Forced Ranking and the Bell Curve: How Outdated HR Practices Undermine Employee Performance

According to the practice of “forced ranking,” in order to develop, a company has to identify its best and worst performers and then “nurture” the winners and rehabilitate/discard the “losers.” While this concept makes sense, its implementation poses great risks, because many companies use the Bell Curve to plot, and ultimately reward, employee performance. The Bell Curve (also known as normal distribution) assumes there is an equal number of high performers and low performers, and that most employees fall into the average category.

You might be wondering — what’s the point of working for an organization which expects that most of its employees are mediocre performers? This is precisely the problem of using the Bell Curve. By limiting the number of high performers and reducing performance to above/below average, managers undermine employees’ actual contributions and miss potential high performers.

This representation is not only inaccurate, but it can harm an organization’s workforce, as documented by a recent MIT study (Punishing by Rewards: When the Performance Bell-curve Stops Working For You):

As the bottom performers depart, the rigid distribution of the bell-curve forces managers to categorize a high performer (when compared to the rest of the labor market) as a mediocre. A high performer, unmotivated by such artificial demotion, behaves like a mediocre. Further, in a shrinking company, managers find it difficult to differentiate employees. As a result, they begin to reward visible performance over the actual. Beyond a certain point, the erosion of social capital has the potential to cripple the company.

This process:

  • Alienates and demoralizes high performing employees who get labeled as average
  • Encourages “average” employees to be content with being the status quo, because higher rankings are limited
  • Instills fear in your employees, instead of incentives to grow

Here’s an alternative model which better reflects employee performance:


Instead of placing employee performance above or below an average, the Power Law distribution model visualizes more subtle categories such as near-high performers, or potential high performers (the endmost end of the red line) all the way to low performers (the beginning of the red line). These claims are backed by research which compared Power Law (Paretian) and Bell Curve (Gaussian) distribution:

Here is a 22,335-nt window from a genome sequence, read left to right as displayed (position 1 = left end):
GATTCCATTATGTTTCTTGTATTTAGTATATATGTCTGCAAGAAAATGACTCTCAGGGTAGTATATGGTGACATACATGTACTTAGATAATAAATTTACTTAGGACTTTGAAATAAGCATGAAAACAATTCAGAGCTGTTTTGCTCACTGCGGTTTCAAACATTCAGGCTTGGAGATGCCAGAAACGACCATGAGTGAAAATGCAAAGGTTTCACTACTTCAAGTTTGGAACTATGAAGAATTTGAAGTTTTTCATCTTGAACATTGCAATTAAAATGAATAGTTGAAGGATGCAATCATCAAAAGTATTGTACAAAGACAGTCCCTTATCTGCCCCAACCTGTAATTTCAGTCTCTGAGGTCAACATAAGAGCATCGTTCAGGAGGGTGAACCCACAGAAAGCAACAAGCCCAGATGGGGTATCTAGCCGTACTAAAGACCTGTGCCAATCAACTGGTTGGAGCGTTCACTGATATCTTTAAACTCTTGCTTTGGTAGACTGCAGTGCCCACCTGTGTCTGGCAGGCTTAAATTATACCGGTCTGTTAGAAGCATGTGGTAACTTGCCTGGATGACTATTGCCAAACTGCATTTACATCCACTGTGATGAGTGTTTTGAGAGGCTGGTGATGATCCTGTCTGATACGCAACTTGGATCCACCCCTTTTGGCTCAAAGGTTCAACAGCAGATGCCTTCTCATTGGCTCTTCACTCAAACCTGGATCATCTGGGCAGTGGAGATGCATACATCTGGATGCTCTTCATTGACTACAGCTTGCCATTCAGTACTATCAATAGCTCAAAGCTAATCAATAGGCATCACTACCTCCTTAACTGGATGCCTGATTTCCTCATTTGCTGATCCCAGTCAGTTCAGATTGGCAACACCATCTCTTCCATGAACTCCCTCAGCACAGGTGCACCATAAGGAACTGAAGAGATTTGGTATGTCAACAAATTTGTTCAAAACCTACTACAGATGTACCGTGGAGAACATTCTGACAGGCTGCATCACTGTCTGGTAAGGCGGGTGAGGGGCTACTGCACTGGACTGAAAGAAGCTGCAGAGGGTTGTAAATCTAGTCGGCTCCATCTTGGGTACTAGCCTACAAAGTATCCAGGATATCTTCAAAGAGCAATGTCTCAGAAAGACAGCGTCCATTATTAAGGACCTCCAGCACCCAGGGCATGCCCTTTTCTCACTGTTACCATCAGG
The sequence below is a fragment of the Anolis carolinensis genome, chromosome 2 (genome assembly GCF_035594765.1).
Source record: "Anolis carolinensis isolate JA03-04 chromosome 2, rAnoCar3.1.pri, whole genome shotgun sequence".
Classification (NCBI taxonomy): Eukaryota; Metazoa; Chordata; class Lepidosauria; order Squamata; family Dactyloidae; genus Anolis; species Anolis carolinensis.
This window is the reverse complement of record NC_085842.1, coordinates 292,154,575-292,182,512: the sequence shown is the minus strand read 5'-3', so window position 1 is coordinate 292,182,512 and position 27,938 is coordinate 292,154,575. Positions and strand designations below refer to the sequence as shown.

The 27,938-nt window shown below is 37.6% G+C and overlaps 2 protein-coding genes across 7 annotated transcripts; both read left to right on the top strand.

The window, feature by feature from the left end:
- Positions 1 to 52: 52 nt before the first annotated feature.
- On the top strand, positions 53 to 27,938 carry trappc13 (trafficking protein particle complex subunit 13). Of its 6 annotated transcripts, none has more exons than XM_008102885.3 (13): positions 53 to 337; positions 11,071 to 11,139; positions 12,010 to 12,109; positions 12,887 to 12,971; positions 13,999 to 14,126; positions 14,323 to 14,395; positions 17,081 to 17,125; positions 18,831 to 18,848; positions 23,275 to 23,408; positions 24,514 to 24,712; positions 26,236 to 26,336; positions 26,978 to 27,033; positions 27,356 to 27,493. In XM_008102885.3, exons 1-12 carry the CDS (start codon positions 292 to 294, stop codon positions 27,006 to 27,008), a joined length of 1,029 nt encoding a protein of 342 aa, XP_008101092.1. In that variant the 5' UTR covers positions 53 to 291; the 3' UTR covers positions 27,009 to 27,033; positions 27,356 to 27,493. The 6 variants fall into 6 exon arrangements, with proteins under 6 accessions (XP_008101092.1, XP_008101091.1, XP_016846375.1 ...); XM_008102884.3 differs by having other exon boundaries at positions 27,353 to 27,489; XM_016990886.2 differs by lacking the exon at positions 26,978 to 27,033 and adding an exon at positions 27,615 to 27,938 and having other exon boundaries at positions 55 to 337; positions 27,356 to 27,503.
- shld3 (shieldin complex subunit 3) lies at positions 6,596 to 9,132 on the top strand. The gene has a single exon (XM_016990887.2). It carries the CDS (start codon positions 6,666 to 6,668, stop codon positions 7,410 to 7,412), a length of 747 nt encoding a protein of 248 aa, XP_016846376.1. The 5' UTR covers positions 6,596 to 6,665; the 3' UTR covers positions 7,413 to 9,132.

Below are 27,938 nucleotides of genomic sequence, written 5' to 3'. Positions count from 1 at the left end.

In accordance with a Paretian distribution, the “picture of performance” resembles a ski slope. The typical performer would fall below the mean or average result. So there would be approximately 80% below average, 10% around the middle, and 10% exceeding; meaning that the assumption that the typical performer is average is a myth of the normal distribution assumption. The results lend themselves to the “80 / 20 rule”, which assumes at 80% of the work is done by 20% of the people.

In other words, Power Law distribution is a more accurate performance management tool than the Bell Curve, because it accounts for a much wider variation in low and high performance.

To quote Josh Bersin:

The really big difference between the “bell curve” and the “power curve” is that the power curve reflects the fact that a small number of people deliver an inordinate amount of contribution — hence the “long tail.” This means that “most people” are below the mean. It does NOT imply that most people are lower performers, only the fact that the variability of performance is high and that the curve should not be equal above and below the mean.

Here’s what you can do to escape the average employee nonsense:

a) Consider the outcomes of using a traditional “rank and yank” system. As we’ve seen above, a five point scale couldn’t possibly account for the diversity in employee talent. In fact, according to research by Deloitte, less than 30% of all organizations feel their existing process drives any level of performance or engagement at all.

It’s clear that being ranked against an average is inaccurate and demoralizing (not to mention that it creates a “Game of Thrones” environment). This is why the world’s most successful companies are getting rid of nonsensical rankings and embracing “continuous development.”

b) Rank employees according to what they achieved (competency ranking) — not against each other. A successful performance management process rewards actual over visible performance.

While the Bell Curve model might be sufficient for assembly line workers, whose working conditions cap how well they are able to perform, the Power Law distribution encourages the recognition and development of your best employees — the ones who go above and beyond what’s expected of them. According to Josh Bersin, companies which follow Power Law distribution “focus very heavily on collaboration, professional development, coaching, and empowering people to do great things.”

Originally published at